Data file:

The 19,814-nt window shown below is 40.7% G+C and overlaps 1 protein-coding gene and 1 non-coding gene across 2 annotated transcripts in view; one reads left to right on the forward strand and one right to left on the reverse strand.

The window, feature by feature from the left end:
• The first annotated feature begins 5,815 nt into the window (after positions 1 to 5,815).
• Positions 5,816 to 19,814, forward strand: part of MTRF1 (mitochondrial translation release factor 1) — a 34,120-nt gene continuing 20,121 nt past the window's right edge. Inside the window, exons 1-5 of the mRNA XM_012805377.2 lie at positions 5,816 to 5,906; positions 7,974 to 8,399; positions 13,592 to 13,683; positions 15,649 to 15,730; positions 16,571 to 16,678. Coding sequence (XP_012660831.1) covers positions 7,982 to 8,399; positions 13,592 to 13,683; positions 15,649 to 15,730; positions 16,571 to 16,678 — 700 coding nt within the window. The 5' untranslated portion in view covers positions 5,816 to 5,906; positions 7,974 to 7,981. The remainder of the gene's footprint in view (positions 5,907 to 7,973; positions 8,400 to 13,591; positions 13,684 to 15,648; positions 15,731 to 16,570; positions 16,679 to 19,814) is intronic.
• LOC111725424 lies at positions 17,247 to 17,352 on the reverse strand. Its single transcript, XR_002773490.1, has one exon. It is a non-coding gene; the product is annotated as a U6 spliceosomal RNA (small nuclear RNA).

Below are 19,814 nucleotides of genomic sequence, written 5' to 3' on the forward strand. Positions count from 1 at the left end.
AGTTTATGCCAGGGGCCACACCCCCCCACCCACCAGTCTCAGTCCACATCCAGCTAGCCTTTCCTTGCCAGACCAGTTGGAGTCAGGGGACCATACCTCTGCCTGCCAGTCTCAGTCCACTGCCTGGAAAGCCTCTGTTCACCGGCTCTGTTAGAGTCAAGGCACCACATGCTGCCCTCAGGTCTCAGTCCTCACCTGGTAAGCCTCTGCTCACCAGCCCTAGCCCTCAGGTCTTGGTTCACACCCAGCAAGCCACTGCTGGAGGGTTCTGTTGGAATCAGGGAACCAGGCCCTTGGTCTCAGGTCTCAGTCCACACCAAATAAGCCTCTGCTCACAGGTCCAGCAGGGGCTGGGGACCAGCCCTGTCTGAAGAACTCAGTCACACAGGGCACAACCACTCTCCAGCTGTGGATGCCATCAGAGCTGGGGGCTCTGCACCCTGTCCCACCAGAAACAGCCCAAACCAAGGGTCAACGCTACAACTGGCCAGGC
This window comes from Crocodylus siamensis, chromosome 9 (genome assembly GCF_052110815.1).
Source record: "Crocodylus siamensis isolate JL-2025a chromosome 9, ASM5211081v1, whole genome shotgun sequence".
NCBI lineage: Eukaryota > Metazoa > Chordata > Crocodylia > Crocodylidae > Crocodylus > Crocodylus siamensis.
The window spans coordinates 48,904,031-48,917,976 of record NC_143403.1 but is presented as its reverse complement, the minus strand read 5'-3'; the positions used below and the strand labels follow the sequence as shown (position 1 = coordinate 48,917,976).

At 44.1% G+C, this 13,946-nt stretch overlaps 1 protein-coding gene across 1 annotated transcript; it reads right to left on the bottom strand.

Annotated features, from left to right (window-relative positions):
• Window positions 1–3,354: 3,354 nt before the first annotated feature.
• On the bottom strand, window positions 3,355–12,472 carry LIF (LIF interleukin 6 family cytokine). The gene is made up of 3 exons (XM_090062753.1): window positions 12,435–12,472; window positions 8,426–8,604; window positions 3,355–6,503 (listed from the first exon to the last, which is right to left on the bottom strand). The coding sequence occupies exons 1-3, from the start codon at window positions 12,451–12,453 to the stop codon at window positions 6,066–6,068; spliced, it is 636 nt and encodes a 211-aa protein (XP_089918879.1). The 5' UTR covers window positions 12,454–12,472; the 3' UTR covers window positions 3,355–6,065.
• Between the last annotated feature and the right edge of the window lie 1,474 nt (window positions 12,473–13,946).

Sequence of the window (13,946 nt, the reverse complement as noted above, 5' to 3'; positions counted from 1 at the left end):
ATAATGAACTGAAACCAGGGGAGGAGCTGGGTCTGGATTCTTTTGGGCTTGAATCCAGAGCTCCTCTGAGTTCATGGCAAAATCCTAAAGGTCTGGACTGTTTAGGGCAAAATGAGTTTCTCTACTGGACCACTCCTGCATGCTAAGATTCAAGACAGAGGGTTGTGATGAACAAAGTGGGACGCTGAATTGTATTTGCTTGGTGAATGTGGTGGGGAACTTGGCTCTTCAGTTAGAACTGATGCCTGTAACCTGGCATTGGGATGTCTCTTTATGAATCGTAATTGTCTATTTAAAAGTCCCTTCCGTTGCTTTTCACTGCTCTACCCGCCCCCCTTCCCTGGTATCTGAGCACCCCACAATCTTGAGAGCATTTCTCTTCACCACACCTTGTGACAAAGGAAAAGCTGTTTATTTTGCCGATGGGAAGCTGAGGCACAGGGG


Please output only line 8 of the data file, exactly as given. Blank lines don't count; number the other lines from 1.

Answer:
This window comes from Crocodylus siamensis, chromosome 9 (genome assembly GCF_052110815.1).